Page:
Solo Series - 25th Anniversary AAO
This year, the Australian Art Orchestra celebrates its 25th anniversary! To mark the occasion, we're presenting the Solo Series: a monthly video release that puts the spotlight on twelve selected members from our pool of incredible AAO collaborators. Artistic Director Peter Knight speaks about the occasion and the project.
Sunny Kim - voice and electronics (watch video here)
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Ethereal yet utterly visceral, Sunny Kim begins with three notes, repeated and picked up by her sampling device.
The darkness around her seems to breathe.
Her voice travels in bright shards - pellucid even through the tiny speakers of a pair of ear buds. It carries life force, culture, and reaches for connection.
I first met Sunny in 2009 in Seoul. We played a bunch of little gigs in the city with Australian bassist Chris Hale. The three of us recorded long improvisations in hotel rooms, ate lots of noodles, and drank soju. Chris and I were transfixed by Sunny’s voice. It seemed to come out of nowhere: one moment she would be laughing and talking, then she would close her eyes and change everything in the room with a single note of almost shocking purity.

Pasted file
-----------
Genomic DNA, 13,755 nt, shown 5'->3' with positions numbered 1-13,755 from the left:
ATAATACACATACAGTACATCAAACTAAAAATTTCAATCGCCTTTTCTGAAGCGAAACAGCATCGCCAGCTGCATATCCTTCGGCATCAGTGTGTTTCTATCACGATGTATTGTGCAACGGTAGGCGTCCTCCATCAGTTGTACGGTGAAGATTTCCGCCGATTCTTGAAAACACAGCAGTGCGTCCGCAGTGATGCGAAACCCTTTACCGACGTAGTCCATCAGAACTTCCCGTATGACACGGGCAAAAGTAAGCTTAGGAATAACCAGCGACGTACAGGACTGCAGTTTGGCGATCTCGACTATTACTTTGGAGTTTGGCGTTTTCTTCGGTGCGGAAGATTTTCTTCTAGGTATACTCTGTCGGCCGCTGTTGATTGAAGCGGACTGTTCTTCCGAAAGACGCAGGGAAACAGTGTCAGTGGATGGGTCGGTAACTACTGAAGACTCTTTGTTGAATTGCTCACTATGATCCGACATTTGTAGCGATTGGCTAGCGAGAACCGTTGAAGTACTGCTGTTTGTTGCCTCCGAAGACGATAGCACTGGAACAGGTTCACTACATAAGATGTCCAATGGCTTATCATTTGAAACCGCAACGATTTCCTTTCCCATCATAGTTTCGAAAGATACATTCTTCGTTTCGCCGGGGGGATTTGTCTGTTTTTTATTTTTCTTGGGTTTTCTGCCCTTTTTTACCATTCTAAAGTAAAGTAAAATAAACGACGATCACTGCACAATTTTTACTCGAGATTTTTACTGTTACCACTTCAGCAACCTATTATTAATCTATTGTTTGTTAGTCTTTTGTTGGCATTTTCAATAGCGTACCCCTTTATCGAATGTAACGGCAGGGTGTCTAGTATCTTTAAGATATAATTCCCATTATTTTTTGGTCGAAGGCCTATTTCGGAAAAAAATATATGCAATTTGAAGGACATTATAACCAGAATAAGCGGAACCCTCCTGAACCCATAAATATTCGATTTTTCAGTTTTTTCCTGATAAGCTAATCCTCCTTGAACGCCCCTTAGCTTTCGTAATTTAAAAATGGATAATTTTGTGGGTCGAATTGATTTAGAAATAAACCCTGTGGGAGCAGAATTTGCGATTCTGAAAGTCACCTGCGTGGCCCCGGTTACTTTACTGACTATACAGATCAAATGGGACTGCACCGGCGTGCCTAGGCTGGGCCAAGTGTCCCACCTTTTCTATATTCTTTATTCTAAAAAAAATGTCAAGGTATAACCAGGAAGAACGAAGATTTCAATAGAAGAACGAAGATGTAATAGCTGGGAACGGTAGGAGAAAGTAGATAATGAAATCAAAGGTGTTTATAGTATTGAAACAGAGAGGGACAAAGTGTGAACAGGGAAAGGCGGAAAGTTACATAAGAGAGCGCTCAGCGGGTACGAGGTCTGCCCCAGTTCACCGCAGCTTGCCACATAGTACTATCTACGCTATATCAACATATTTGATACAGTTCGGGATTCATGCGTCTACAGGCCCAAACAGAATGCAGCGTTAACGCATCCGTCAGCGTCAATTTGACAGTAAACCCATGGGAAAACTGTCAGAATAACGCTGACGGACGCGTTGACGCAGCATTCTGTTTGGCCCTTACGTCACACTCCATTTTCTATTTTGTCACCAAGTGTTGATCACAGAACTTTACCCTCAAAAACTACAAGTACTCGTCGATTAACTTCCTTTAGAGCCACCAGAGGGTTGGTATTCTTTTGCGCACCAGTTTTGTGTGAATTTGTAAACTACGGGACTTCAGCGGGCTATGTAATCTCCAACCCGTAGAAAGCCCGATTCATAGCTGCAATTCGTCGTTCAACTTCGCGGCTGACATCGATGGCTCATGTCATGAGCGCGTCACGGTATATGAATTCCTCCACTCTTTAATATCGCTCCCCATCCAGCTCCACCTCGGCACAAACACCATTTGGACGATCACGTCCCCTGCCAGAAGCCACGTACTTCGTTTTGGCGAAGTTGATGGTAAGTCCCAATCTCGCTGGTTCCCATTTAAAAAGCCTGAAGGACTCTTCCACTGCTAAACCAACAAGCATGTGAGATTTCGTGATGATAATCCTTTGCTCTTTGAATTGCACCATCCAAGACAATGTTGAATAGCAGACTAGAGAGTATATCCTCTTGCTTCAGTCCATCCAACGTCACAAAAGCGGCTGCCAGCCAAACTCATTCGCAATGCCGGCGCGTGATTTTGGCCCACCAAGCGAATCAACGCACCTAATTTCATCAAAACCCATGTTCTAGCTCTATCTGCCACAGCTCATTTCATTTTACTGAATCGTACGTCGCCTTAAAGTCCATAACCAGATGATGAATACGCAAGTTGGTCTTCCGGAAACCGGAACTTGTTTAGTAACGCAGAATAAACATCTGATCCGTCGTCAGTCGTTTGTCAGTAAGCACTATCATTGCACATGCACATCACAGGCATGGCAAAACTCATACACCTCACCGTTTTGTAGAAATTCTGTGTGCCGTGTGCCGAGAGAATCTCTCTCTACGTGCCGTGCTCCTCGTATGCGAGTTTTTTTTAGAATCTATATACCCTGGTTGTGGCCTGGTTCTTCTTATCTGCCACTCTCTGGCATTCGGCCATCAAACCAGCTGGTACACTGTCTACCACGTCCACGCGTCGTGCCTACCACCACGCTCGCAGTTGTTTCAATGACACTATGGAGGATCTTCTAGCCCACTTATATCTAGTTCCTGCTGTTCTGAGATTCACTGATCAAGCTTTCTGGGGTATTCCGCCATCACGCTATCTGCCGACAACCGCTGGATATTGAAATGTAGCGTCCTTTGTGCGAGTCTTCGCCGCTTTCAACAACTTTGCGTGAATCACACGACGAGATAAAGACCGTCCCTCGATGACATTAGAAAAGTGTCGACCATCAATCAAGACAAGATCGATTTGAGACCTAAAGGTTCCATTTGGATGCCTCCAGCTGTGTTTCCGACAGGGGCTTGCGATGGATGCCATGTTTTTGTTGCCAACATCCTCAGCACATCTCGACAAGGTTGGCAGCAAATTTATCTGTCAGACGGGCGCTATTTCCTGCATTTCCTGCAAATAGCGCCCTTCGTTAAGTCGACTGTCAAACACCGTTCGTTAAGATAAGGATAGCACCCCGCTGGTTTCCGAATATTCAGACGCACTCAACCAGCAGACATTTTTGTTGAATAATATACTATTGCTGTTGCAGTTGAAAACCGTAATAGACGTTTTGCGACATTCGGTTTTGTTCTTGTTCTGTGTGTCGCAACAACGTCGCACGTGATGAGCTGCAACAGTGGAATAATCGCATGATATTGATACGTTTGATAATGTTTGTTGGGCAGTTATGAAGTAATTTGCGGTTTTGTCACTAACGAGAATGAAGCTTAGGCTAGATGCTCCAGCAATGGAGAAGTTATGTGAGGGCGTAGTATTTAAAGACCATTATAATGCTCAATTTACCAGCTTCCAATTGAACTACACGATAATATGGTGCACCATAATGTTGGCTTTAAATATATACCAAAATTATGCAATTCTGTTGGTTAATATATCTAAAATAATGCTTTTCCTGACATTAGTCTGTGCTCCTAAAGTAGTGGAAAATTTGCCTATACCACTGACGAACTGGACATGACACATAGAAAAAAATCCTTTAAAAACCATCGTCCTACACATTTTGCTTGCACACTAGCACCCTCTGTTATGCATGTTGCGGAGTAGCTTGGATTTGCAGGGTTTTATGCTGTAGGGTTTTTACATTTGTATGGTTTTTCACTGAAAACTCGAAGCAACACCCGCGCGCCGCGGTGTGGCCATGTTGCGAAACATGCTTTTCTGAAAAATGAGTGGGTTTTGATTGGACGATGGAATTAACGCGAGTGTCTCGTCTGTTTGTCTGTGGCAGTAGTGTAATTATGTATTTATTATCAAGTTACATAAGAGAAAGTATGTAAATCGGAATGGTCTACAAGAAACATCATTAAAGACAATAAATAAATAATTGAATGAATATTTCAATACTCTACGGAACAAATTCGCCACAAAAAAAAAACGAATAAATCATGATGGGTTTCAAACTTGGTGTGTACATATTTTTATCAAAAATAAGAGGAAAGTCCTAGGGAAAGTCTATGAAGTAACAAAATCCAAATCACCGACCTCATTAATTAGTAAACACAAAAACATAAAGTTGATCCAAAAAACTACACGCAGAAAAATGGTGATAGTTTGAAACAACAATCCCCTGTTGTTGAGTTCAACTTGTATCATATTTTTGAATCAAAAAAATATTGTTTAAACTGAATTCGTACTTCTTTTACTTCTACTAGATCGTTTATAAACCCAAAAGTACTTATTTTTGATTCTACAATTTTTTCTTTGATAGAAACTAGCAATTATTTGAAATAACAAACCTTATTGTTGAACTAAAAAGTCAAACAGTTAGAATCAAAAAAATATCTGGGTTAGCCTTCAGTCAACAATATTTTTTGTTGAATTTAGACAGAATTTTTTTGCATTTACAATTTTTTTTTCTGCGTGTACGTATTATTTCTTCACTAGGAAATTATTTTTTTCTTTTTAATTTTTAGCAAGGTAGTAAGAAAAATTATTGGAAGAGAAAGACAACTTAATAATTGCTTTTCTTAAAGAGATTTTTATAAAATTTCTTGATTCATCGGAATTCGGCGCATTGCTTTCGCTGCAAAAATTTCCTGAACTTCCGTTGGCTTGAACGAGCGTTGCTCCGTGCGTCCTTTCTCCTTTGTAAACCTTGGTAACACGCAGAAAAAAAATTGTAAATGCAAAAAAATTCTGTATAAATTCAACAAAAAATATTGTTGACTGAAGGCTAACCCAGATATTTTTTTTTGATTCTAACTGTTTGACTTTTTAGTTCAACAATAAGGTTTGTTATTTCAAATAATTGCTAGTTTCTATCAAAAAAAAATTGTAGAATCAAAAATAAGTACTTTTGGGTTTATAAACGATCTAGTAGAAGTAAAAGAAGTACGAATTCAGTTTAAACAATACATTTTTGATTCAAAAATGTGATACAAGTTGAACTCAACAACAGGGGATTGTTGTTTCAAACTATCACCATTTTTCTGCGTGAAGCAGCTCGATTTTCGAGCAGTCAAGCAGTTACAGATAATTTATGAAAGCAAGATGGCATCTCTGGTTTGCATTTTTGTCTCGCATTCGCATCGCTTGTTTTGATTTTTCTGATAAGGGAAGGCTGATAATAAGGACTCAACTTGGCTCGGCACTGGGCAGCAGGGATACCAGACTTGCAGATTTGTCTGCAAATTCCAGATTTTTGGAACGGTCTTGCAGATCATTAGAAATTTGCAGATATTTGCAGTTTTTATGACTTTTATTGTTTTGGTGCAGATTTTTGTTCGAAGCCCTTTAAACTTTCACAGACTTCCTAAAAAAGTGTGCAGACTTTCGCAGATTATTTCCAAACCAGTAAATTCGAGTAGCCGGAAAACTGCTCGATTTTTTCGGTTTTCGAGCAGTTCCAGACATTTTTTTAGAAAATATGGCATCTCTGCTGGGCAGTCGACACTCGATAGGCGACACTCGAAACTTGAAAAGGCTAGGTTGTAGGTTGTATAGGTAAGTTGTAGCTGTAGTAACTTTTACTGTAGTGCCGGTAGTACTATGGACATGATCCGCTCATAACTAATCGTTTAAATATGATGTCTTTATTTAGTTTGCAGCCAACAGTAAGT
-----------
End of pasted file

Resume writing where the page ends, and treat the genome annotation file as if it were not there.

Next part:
More than five years after first hanging out with Sunny in Seoul, Chris and I found ourselves in the position of being able to invite her to come to Australia to be part of the teaching faculty for the Australian Art Orchestra’s Creative Music Intensive residency in Tasmania. There, in the cool Central Highlands, she drew everyone into that rare space she summons with her voice. Three years on from this first visit and Sunny has made Melbourne her home with a position at University of Melbourne. She has also cemented her role in the Australian Art Orchestra as one of our key collaborators.
Sunny and I have been friends and colleagues for a long time now but I have never asked her what happens when she closes her eyes before singing. The release of this solo recording seemed like the perfect opportunity. She tells me that she moves into a deep inner space, a space of listening: “I go inside to fully engage with my senses, to feel and hear the space where music resides.” This doesn’t really surprise me at all but what I still find startling is how the air around her seems to quiet as she focuses inwards.
This quality of deep listening is, I think, what gives really great music its power. Sunny propels her voice towards our ears along with the suggestion of a way to listen to and experience the world. It reaches across the usual impenetrability of the human condition and lets us know we are not alone on this rushing planet.